Surgical Procedures for Endometriosis
En Español (Spanish Version)


Surgical intervention is the most aggressive treatment for endometriosis . Surgery may be recommended if you:

  • Do not respond to other treatment
  • Are older and feel you need to become pregnant more quickly
  • Have severe physical changes due to the disease
The two main surgical procedures used are:

Laparoscopy
Laparoscopy is a non-evasive procedure that is done through small incisions in the abdomen. A very small camera and surgical instruments are inserted through these small openings. This camera projects a picture of the inside of the abdomen onto a video screen. It lets the surgeon see any endometrial tissue that may be on the uterus, fallopian tubes, ovaries, lining of the pelvis, and other structures. Surgical instruments are inserted through other small cuts and are used to cut away or burn off endometrial growths and to divide scar tissue.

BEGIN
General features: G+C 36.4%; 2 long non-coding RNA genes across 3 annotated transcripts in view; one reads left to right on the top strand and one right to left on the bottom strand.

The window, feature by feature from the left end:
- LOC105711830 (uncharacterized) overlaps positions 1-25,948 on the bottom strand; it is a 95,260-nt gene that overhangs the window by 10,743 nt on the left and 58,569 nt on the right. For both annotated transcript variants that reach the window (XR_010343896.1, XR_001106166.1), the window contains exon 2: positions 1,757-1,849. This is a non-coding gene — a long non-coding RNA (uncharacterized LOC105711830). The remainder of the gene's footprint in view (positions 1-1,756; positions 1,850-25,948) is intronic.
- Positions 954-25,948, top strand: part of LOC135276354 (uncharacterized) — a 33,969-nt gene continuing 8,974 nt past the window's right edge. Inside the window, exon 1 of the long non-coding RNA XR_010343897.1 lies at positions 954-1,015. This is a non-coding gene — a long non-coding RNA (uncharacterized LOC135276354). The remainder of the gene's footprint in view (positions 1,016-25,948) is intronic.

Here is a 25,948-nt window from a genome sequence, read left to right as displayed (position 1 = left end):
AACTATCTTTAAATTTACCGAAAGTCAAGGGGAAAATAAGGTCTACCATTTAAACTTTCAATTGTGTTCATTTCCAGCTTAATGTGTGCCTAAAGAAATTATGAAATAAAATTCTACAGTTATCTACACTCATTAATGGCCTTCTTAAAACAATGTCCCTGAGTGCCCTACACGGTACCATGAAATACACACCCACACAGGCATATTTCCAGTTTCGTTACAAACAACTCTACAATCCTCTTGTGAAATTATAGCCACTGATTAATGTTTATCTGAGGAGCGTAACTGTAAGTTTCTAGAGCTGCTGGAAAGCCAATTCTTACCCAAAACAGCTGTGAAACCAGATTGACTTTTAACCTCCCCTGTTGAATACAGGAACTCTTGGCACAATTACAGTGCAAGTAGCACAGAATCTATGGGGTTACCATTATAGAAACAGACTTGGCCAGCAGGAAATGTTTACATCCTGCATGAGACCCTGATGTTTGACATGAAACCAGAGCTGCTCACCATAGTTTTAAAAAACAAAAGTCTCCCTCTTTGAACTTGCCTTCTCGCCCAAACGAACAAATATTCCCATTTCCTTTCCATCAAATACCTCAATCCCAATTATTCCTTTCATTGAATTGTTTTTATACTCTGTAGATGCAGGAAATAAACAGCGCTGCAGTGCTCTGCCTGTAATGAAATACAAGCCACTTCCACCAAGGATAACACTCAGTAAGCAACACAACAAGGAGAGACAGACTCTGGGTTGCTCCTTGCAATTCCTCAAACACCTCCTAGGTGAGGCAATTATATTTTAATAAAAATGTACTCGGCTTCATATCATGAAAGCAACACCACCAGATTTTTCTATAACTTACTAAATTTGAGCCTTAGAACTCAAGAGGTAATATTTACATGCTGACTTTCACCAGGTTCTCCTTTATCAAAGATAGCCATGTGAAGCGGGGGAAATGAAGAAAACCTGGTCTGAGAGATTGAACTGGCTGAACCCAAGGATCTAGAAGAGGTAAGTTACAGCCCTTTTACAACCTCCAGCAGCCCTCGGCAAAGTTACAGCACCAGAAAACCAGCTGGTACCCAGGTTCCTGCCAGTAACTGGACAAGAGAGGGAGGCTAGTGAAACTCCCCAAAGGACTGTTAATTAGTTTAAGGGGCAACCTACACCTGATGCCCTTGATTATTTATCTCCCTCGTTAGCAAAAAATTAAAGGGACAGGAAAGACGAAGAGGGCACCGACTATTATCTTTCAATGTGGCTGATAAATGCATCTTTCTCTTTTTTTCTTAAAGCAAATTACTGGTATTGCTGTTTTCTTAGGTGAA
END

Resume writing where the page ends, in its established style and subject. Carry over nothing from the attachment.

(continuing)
Hysterectomy
Generally considered the option of last resort, a hysterectomy is the surgical removal of the uterus. The ovaries and fallopian tubes may be removed at the same time, which is called a bilateral salpingo-oophorectomy . During the procedure, endometrial growths on other organs are also removed.

This is generally considered the most effective treatment for severe endometriosis. The ovaries play a critical role in the hormonal stimulation of endometriosis. The ovaries are usually involved in the actual disease. Because of this hysterectomy without removal of the ovaries often fails to be an effective treatment option.

After you have this surgery, you cannot become pregnant and will have all of the side effects of menopause if your ovaries are removed.




References:
Endometriosis. The American College of Obstetricians and Gynecologists website. Available at: http://www.acog.org/~/media/For%20Patients/faq013.pdf?dmc=1&ts=20120817T0827507766. Published 2011. Accessed August 16, 2012.

Endometriosis. EBSCO DynaMed website. Available at: http://www.ebscohost.com/dynamed. Updated. Accessed March 20, 2012. Accessed August 16, 2012.

Last Reviewed September 2014



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